Next, heat and pressure are applied to the layer to induce a transfer of a portion of the solute from the layer to the article. At least some or up to an equilibrium amount of the solute is transferred. The transfer may be verified by known analytical techniques. After the transfer, the process may be repeated with additional blankets to further increase the concentration of the solute in the article.

The principles behind the method were tested in laboratory experiments shown schematically in FIG. 2. For this test, two small thin rubber samples (dimensions 50 mm×50 mm×3 mm) were cut, from (1) a polychloroprene rubber sheet that contained 8.7 weight % hexabutyldistannoxane (also known as bis(tri-n-butyltin)oxide, or simply TBTO), a small molecule that is used an anti-fouling biocide, and (2) from a polychloroprene rubber sheet with zero TBTO. The samples were stacked beneath a 6 kg weight, with the TBTO-rich rubber on top, within a laboratory oven with ambient atmosphere, maintained at 100 C. After 24 h the samples were removed and the tin concentration was measured.

The composition of the rubbers in this test matched the proprietary composition of so-called NOFOUL® rubber, a trademark of Goodrich Inc, used to control fouling on US Navy ships. During shipboard service, fouling is prevented by leaching of TBTO from the rubber. As the TBTO is expended, NOFOUL® rubber becomes less effective. For the laboratory test herein, the target rubber had zero TBTO concentration, but all other components were the same as NOFOUIL®, thus mimicking TBTO depletion from NOFOUL® rubber that occurs during service.

The tin concentration was determined by x-ray fluorescence spectroscopy. The method uses the intensity of the tin Kα x-ray fluorescence peak (25.27 keV), calibrated with rubber samples of known TBTO concentrations. In this measurement, both the TBTO and the rubber it is dissolved in, absorb the x-rays, which limits the depth at which the tin concentration can be detected. The characteristic penetration depth of the Kα peak is about 1.5 mm. Consequently, the tin concentration is an average, weighted by distance from the surface, over this characteristic depth. As the method only detects tin, the results are provided as weight % tin. A new sheet of NOFOUL® rubber contains 5.78 weight % TBTO, which corresponds to 2.30 weight % tin.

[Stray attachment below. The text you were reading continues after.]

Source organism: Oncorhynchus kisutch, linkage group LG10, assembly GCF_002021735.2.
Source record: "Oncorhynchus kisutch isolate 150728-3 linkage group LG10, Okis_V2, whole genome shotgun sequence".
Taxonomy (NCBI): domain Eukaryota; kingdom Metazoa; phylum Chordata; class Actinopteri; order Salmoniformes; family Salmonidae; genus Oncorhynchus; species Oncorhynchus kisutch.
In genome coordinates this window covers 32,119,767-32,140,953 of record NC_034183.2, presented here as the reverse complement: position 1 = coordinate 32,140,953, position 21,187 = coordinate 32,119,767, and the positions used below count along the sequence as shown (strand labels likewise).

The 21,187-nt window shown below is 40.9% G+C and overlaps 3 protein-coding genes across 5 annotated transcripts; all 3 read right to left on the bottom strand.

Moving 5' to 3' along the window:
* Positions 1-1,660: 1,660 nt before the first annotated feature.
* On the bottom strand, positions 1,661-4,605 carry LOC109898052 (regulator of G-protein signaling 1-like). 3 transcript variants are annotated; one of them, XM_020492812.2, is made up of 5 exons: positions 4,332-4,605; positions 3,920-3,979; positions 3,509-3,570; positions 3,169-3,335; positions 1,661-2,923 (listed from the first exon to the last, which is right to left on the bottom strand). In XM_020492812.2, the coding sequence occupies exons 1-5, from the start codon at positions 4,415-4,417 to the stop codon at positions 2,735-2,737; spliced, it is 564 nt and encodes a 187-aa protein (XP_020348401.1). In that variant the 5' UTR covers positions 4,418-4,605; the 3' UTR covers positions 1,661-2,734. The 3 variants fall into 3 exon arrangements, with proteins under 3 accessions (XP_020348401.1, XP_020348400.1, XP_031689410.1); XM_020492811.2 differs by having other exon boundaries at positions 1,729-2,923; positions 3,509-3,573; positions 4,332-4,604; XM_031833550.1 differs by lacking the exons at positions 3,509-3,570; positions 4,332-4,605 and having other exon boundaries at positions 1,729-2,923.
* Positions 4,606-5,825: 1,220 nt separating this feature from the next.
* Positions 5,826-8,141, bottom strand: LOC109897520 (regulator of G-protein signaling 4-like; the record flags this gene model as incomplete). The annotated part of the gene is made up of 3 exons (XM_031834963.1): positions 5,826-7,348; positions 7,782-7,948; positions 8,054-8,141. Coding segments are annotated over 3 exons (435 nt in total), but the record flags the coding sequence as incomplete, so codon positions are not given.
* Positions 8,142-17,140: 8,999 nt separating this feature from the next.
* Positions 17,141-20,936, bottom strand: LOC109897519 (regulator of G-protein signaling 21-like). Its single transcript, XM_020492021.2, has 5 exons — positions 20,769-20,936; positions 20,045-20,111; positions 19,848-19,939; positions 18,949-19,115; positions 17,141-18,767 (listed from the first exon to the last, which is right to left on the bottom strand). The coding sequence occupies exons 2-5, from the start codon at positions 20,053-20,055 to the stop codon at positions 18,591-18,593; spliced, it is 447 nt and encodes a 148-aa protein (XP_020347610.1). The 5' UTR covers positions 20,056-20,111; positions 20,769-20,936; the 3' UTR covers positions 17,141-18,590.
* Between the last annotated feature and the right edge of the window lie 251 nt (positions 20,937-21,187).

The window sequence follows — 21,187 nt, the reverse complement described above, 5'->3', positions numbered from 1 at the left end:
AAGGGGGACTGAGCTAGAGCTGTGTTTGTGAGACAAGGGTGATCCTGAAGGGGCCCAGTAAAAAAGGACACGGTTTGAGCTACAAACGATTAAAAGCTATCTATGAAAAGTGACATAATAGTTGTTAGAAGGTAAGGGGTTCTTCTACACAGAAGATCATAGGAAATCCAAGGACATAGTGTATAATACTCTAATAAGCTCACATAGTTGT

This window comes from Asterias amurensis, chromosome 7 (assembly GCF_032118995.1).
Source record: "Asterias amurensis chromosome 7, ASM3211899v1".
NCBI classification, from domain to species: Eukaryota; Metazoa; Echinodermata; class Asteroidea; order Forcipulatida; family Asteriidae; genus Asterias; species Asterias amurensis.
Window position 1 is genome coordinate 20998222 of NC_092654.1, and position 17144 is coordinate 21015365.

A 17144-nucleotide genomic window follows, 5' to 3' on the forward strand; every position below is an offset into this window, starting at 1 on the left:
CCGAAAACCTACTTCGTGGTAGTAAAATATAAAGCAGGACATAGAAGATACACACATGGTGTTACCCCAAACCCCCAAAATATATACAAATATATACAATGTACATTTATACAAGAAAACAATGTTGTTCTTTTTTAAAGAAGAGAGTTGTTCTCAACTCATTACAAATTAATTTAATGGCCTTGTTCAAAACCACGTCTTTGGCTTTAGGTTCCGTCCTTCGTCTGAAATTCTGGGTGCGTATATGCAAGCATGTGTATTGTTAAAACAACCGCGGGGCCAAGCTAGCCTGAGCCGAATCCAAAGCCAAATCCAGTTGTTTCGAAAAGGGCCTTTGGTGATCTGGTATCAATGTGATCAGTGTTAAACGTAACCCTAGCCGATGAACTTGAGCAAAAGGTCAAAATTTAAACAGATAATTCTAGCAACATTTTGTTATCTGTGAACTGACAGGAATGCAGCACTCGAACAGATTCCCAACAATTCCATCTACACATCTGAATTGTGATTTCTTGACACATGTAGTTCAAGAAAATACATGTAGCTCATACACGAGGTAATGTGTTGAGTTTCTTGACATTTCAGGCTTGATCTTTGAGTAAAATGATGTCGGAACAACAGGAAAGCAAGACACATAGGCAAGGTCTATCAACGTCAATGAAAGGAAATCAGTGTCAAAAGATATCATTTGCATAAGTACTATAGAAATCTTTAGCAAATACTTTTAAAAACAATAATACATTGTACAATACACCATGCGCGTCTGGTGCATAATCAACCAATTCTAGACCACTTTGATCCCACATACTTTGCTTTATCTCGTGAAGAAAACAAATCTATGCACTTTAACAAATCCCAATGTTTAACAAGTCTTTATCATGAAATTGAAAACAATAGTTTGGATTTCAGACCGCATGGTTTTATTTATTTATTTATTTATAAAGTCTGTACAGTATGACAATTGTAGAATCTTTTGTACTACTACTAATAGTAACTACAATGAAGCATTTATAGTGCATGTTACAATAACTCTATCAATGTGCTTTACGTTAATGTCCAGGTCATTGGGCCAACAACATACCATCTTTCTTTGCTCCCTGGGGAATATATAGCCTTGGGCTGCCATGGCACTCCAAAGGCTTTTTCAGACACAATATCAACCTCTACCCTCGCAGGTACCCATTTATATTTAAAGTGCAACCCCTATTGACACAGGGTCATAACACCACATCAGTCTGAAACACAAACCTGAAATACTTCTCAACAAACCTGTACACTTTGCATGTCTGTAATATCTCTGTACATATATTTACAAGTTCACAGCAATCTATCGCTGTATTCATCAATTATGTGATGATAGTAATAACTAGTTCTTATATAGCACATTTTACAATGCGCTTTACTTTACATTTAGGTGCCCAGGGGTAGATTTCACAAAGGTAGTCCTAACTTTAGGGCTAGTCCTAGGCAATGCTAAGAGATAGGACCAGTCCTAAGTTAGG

The results of the laboratory experiment are shown in Table 1. It demonstrates that tin was transferred from the source rubber into the target rubber, the latter of which initially had zero tin. There was no other source of tin in the rubber compound.

TABLE 1 TBTO concentrations of rubber sheets shown in FIG. 3, before and after soaking in oven for 24 h at 100° C., in air. The tin concentration measurements were determined from the Kα peak. The tin concentration of 3.453 wt % corresponds to a TBTO concentration of 8.7 wt %. Tin Concentration (wt %) Sample Surface Before After TBTO- Top 3.453 ± 0.020 3.200 ± 0.020 rich rubber Contact 3.425 ± 0.020 2.710 ± 0.020 TBTO- Contact 0 0.741 ± 0.024 free rubber Bottom 0 0.117 ± 0.024

A larger scale test was then carried out. The sample was a large rubber part that had been in ship service for eleven years and was mostly depleted of TBTO. The part was removed in 1991 and stored outside for 30 years. Immediately prior to the test, the rubber part was surveyed using x-ray fluorescence spectroscopy, and three representative areas that had nearly equal TBTO concentration were selected. Those areas were cleaned, and patches (150 mm×300 mm×3 mm) shown in FIG. 3 were installed. The vacuum was applied, and the patches were respectively heated to 90, 100, and 110° C. for 24 h, followed by tin concentration measurement. Table 2 lists these results, and FIG. 4 plots the concentration increase. Over this temperature range, it was observed that the increase was roughly linear with temperature.